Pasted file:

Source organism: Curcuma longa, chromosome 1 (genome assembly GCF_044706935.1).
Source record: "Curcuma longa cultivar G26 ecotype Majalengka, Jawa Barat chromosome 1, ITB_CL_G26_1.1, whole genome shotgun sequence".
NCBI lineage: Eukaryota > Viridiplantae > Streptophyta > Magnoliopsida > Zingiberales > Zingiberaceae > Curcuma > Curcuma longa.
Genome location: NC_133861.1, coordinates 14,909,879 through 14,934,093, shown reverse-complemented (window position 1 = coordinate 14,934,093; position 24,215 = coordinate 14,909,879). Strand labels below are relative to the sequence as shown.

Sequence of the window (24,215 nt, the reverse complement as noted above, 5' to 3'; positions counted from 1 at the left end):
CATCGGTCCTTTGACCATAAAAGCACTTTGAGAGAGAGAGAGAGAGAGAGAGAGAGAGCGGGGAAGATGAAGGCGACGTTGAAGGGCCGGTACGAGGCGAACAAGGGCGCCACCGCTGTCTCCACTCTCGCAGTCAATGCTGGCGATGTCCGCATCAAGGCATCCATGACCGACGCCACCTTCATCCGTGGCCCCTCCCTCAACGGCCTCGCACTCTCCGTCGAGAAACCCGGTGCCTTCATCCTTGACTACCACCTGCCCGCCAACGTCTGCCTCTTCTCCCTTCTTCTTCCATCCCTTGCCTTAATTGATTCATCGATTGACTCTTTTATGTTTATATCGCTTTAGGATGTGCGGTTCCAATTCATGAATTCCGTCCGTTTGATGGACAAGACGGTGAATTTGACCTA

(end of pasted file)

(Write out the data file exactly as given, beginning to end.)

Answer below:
Source organism: Curcuma longa, chromosome 1 (genome assembly GCF_044706935.1).
Source record: "Curcuma longa cultivar G26 ecotype Majalengka, Jawa Barat chromosome 1, ITB_CL_G26_1.1, whole genome shotgun sequence".
NCBI lineage: Eukaryota > Viridiplantae > Streptophyta > Magnoliopsida > Zingiberales > Zingiberaceae > Curcuma > Curcuma longa.
Genome location: NC_133861.1, coordinates 14,909,879 through 14,934,093, shown reverse-complemented (window position 1 = coordinate 14,934,093; position 24,215 = coordinate 14,909,879). Strand labels below are relative to the sequence as shown.

Sequence of the window (24,215 nt, the reverse complement as noted above, 5' to 3'; positions counted from 1 at the left end):
CATCGGTCCTTTGACCATAAAAGCACTTTGAGAGAGAGAGAGAGAGAGAGAGAGAGAGCGGGGAAGATGAAGGCGACGTTGAAGGGCCGGTACGAGGCGAACAAGGGCGCCACCGCTGTCTCCACTCTCGCAGTCAATGCTGGCGATGTCCGCATCAAGGCATCCATGACCGACGCCACCTTCATCCGTGGCCCCTCCCTCAACGGCCTCGCACTCTCCGTCGAGAAACCCGGTGCCTTCATCCTTGACTACCACCTGCCCGCCAACGTCTGCCTCTTCTCCCTTCTTCTTCCATCCCTTGCCTTAATTGATTCATCGATTGACTCTTTTATGTTTATATCGCTTTAGGATGTGCGGTTCCAATTCATGAATTCCGTCCGTTTGATGGACAAGACGGTGAATTTGACCTA